If my child or I do catch RSV, what care is available?

If you or your child have symptoms consistent with RSV, and you are concerned about severe illness, reach out to a health care provider right away. A health care provider will advise on testing and care, but there are steps you can take to relieve symptoms. According to CDC:

  • Manage fever and pain with over-the-counter fever reducers and pain relievers, such as acetaminophen or ibuprofen. (Do not give aspirin to children.)
  • Drink enough fluids. It is important for people with RSV infection to drink enough fluids to prevent dehydration (loss of body fluids).
  • Talk to your healthcare provider before giving your child nonprescription cold medicines. Some medicines contain ingredients that are not good for children.

Are there vaccines or medications for pregnant people and infants?

If your child was born premature and is at high risk of developing severe infection due to underlying lung conditions, talk to their health care provider about palivizumab (Synagis). This medication is a monoclonal antibody recommended by the American Academy of Pediatrics (AAP) to be administered to high-risk infants and young children likely to benefit based on gestational age and certain underlying medical conditions. It is given in monthly intramuscular injections during the RSV season, which generally occurs during fall, winter, and spring in most locations in the United States.

A new type of RSV vaccine (RSVpreF) is available, which is the first vaccine for administration to pregnant people to help protect against the complications of RSV disease in infants from birth to six months.

In addition, a new product called nirsevimab (Beyfortus) is available . It is a ready-made antibody that can prevent RSV infection. It given as a single injection to infants and children up to 24 months for protection from RSV.

How can I prevent RSV?

To prevent RSV and other respiratory viruses that circulate during the fall and winter, adults, parents, and guardians should make sure they and their children:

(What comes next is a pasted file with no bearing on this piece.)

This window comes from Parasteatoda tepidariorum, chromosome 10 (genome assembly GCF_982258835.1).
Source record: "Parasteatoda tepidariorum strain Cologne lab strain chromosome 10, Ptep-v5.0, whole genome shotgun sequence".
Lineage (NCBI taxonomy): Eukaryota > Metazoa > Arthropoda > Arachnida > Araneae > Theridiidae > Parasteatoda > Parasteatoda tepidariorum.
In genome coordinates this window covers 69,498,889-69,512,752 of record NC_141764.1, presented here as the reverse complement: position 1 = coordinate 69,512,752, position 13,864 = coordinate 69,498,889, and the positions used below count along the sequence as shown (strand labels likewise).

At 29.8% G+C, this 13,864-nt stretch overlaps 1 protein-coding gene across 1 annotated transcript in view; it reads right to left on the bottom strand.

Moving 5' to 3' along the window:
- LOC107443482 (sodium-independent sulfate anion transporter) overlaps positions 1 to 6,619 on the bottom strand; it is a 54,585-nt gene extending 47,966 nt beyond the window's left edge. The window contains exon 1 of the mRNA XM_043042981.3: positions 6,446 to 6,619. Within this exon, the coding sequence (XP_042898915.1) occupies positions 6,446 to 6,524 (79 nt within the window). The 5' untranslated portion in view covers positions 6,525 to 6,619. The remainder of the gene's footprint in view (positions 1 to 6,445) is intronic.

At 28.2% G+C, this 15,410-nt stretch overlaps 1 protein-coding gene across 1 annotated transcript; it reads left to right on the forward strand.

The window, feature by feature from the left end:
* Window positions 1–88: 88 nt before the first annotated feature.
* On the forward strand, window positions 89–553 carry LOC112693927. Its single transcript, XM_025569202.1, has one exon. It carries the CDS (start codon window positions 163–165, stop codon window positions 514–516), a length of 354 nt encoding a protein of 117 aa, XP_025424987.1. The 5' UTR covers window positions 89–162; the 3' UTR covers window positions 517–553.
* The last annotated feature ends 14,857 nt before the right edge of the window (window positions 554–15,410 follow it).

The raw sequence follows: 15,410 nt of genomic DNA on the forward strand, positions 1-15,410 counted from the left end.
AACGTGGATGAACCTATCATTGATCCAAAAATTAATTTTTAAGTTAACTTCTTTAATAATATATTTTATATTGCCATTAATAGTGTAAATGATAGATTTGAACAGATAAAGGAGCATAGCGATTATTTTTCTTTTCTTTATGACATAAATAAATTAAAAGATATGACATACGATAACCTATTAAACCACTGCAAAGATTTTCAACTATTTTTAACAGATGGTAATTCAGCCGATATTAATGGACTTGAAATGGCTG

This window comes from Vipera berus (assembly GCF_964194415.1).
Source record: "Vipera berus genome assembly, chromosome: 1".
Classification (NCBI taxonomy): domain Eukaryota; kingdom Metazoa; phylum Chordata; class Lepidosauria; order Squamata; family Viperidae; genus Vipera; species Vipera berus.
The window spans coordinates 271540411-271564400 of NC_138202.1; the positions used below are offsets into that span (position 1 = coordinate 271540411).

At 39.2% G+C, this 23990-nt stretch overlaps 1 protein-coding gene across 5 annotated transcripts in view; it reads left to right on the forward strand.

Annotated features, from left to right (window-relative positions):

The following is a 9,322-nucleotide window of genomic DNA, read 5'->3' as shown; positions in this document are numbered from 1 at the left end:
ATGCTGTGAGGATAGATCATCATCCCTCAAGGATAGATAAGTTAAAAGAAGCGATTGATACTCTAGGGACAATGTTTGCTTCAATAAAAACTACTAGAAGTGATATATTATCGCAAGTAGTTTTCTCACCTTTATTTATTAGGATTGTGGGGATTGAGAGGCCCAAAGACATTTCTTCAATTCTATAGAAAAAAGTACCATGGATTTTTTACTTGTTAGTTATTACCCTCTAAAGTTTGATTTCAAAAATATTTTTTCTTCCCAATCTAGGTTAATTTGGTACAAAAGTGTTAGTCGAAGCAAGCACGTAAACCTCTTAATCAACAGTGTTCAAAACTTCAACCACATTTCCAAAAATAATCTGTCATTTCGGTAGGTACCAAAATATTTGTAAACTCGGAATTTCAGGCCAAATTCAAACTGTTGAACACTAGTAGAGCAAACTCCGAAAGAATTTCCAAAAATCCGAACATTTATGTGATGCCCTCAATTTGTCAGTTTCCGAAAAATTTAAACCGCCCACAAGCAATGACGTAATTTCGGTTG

• If eligible, get vaccinated.
  • Teach children to cough and sneeze into a tissue or into their elbows rather than their hands.
  • Practice good hand hygiene, and keep frequently touched surfaces (tables, utensils, doorknobs) clean.
  • Stay home from work or school when sick, until symptoms subside.
  • If you have very young children or elderly adults at home, including a child who was born premature or a child or adult with congenital lung disease, try to keep them isolated from family members who develop respiratory viruses or symptoms.
  • Keep social distancing in mind, which can aid in reducing spread.
  • Ventilate indoors or keep windows open for air circulation if possible.
  • Consider wearing a mask when indoors or in crowded settings. This may be important for parents, guardians, siblings, and other friends or family members who may live with newborns, very young children, or elderly who are at the highest risk, and are looking to take precautionary measures.

Are cases of RSV reported to NYSDOH?

Individual cases of RSV are not currently reported to NYSDOH. Outbreaks of RSV should be reported by providers, would be investigated by local health departments, and reported to the NYSDOH.

Where can I find information about RSV cases in New York?

Some laboratories in New York report the total number of RSV tests performed and the number of positive tests to CDC each week. CDC tracks some cases of RSV at the State level, which New Yorkers can view here. Because reporting delays may be expected for some laboratories, data shown for the most recent weeks may be less complete than others.